Section 406.123 protections unfortunately were not made specifically available by statute to other parties involved in the construction process, most notably project owners, which is why Controlled Insurance Programs, often referred to as “CIPs” or “Wraps,” were developed. These are specific insurance programs modeled on the mechanism provided under Section 406.123 that allow an owner (in an Owner Control Insurance Program or “OCIP”) to purchase insurance (of all types, including workers’ compensation insurance) for all parties working on a given construction project.[1] An OCIP provides a project owner several advantages, including: (i) cost savings in negotiating the purchase of insurance; (ii) uniformity of coverage for all claims; and (iii) less animosity between the parties on the construction project, in particular in reference to indemnity claims, which can generate significant legal expenses. However, perhaps the most significant benefit afforded an owner under an OCIP is the potential extension of immunity under the workers’ compensation bar to the owner (and other contractors participating in the insurance program).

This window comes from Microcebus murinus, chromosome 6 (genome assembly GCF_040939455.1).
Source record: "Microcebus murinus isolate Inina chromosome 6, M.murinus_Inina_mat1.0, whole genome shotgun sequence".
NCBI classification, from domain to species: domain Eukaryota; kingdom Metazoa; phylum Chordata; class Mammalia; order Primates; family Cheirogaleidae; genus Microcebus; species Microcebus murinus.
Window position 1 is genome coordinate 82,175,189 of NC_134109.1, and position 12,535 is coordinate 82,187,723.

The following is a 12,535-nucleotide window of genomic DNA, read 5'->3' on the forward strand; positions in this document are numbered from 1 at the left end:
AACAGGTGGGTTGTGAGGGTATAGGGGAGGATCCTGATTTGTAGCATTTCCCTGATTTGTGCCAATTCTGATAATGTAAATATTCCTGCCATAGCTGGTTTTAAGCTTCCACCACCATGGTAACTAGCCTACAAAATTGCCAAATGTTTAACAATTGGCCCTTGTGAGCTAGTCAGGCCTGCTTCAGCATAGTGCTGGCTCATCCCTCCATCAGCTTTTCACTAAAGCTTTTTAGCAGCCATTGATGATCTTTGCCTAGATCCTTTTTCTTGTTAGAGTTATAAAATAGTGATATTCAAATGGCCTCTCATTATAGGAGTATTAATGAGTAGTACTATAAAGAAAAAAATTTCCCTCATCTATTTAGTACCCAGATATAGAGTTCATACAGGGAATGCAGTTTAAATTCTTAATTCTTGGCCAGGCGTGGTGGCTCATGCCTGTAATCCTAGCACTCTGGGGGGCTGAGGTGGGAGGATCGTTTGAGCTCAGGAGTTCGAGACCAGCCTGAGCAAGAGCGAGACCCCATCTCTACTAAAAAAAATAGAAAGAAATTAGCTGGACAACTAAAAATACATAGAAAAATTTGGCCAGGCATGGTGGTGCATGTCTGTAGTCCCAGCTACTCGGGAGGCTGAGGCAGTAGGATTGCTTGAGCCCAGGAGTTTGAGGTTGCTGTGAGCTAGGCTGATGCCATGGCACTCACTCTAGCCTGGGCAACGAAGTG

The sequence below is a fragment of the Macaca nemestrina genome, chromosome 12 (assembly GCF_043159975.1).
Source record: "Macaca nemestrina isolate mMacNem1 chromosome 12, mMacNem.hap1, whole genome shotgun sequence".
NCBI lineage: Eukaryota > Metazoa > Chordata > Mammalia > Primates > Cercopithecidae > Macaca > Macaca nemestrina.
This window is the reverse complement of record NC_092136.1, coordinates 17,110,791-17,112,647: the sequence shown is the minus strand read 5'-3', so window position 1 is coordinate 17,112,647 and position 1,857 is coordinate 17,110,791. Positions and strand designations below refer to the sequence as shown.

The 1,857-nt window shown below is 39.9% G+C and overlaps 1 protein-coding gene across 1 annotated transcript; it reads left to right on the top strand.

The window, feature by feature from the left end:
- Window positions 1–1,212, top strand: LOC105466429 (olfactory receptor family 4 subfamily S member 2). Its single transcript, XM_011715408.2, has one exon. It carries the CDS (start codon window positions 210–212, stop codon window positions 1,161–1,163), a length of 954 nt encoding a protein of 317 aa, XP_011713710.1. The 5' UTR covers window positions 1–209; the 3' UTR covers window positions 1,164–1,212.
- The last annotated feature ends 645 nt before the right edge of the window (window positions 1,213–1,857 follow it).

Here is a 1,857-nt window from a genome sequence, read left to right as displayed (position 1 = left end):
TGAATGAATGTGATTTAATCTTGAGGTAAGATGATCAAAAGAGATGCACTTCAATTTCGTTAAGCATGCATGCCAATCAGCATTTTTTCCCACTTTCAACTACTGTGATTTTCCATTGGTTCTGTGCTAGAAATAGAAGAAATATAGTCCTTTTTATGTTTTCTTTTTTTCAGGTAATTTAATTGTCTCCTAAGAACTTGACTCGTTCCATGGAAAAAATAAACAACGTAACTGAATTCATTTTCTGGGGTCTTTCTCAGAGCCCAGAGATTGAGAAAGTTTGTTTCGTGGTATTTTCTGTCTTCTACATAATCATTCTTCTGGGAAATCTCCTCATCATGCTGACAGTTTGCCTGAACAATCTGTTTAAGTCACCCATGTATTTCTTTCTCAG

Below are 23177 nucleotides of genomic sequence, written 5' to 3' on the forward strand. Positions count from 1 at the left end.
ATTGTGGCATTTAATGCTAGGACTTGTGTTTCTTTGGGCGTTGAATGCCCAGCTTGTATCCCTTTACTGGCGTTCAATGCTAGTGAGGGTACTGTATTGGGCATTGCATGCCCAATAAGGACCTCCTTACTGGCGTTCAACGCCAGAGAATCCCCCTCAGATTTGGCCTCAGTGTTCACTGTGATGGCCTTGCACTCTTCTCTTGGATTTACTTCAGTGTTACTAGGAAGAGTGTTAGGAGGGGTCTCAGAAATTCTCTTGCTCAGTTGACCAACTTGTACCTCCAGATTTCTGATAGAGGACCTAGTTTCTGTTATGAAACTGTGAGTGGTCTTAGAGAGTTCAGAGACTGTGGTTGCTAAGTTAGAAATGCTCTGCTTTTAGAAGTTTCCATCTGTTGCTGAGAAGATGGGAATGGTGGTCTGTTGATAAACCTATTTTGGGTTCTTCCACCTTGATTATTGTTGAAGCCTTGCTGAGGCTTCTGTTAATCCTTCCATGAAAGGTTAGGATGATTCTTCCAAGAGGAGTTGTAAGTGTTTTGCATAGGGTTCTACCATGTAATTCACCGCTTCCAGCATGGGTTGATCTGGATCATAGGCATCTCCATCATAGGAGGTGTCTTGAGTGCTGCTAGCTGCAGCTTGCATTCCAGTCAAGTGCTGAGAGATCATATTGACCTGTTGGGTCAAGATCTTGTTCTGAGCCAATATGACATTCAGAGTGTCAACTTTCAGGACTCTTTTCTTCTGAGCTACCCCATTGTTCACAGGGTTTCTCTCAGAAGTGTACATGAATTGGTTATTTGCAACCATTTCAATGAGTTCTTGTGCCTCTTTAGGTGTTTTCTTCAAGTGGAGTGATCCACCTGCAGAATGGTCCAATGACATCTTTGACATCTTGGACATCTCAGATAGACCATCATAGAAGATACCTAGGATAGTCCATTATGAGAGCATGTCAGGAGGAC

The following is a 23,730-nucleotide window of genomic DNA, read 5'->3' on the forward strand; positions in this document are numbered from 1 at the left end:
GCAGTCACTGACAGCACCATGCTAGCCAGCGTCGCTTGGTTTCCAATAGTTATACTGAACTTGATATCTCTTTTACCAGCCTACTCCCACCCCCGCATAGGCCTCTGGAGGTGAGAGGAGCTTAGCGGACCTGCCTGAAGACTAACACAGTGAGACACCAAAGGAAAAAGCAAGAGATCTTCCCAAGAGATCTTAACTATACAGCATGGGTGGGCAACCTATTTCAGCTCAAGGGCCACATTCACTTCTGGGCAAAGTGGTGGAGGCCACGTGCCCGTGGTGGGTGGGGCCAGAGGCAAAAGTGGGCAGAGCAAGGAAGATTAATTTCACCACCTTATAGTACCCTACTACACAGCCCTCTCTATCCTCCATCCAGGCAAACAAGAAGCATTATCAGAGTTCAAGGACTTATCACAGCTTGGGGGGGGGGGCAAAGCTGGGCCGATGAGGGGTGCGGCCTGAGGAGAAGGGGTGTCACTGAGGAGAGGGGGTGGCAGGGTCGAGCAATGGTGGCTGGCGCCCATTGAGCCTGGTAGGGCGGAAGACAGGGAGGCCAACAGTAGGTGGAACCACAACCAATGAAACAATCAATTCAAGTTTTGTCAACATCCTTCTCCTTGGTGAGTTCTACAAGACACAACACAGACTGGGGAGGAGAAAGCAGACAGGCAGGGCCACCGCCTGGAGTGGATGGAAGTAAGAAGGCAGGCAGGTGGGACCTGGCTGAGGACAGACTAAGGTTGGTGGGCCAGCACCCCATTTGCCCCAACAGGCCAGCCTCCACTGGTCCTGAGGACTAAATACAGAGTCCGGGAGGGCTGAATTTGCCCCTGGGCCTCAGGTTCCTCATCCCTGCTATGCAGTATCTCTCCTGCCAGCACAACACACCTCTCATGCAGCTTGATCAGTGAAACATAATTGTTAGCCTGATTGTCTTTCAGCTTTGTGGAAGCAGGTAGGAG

Although Section 406.123 applies by its terms only to general contractors, the Texas Supreme Court has recognized the Section 406.123 protections in the form of the workers’ compensation bar can be extended to project owners and other participants in an OCIP. In Entergy Gulf States, Inc. v. Summers, 282 S.W.3d 433 (Tex. 2009), the Texas Supreme Court held an owner that provides an OCIP to all contractors qualifies as a “general contractor” as defined under the Texas Labor Code. A “general contractor” is defined as “person who undertakes to procure the performance of work or a service, either separately or through the use of subcontractors.” Tex. Labor Code § 406.121(1). The Texas Supreme Court found that, so long as an owner hires a general contractor or subcontractors to perform work on the project, it constitutes a “general contractor” under this definition. The Entergy Gulf States ruling means that a project owner can enter into a written agreement to provide workers’ compensation coverage (i.e., an OCIP) that meets the requirements of Section 406.123 and will therefore become entitled to immunity under the workers’ compensation bar in connection with any third-party claims asserted by any general contractor or subcontractor employees insured under the program.